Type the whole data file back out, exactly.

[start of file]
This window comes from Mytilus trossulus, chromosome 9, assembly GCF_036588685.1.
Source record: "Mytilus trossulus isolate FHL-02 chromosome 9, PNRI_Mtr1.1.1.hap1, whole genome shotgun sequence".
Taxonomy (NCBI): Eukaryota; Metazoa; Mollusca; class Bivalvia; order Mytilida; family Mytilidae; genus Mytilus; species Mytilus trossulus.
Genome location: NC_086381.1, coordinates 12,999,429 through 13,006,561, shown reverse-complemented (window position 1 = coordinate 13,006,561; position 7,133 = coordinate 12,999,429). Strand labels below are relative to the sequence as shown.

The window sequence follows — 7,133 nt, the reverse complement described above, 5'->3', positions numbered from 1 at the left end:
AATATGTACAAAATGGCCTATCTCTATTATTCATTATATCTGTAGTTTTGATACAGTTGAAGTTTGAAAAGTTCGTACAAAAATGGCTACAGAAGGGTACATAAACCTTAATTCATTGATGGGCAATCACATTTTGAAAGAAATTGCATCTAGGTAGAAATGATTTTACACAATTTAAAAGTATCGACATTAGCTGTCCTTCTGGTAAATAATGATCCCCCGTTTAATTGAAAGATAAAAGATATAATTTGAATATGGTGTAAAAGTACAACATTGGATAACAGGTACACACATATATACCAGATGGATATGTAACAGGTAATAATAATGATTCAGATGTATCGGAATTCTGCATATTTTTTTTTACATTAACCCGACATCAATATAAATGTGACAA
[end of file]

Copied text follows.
This window comes from Mytilus trossulus, chromosome 9, assembly GCF_036588685.1.
Source record: "Mytilus trossulus isolate FHL-02 chromosome 9, PNRI_Mtr1.1.1.hap1, whole genome shotgun sequence".
Taxonomy (NCBI): Eukaryota; Metazoa; Mollusca; class Bivalvia; order Mytilida; family Mytilidae; genus Mytilus; species Mytilus trossulus.
Genome location: NC_086381.1, coordinates 12,999,429 through 13,006,561, shown reverse-complemented (window position 1 = coordinate 13,006,561; position 7,133 = coordinate 12,999,429). Strand labels below are relative to the sequence as shown.

The window sequence follows — 7,133 nt, the reverse complement described above, 5'->3', positions numbered from 1 at the left end:
AATATGTACAAAATGGCCTATCTCTATTATTCATTATATCTGTAGTTTTGATACAGTTGAAGTTTGAAAAGTTCGTACAAAAATGGCTACAGAAGGGTACATAAACCTTAATTCATTGATGGGCAATCACATTTTGAAAGAAATTGCATCTAGGTAGAAATGATTTTACACAATTTAAAAGTATCGACATTAGCTGTCCTTCTGGTAAATAATGATCCCCCGTTTAATTGAAAGATAAAAGATATAATTTGAATATGGTGTAAAAGTACAACATTGGATAACAGGTACACACATATATACCAGATGGATATGTAACAGGTAATAATAATGATTCAGATGTATCGGAATTCTGCATATTTTTTTTTACATTAACCCGACATCAATATAAATGTGACAA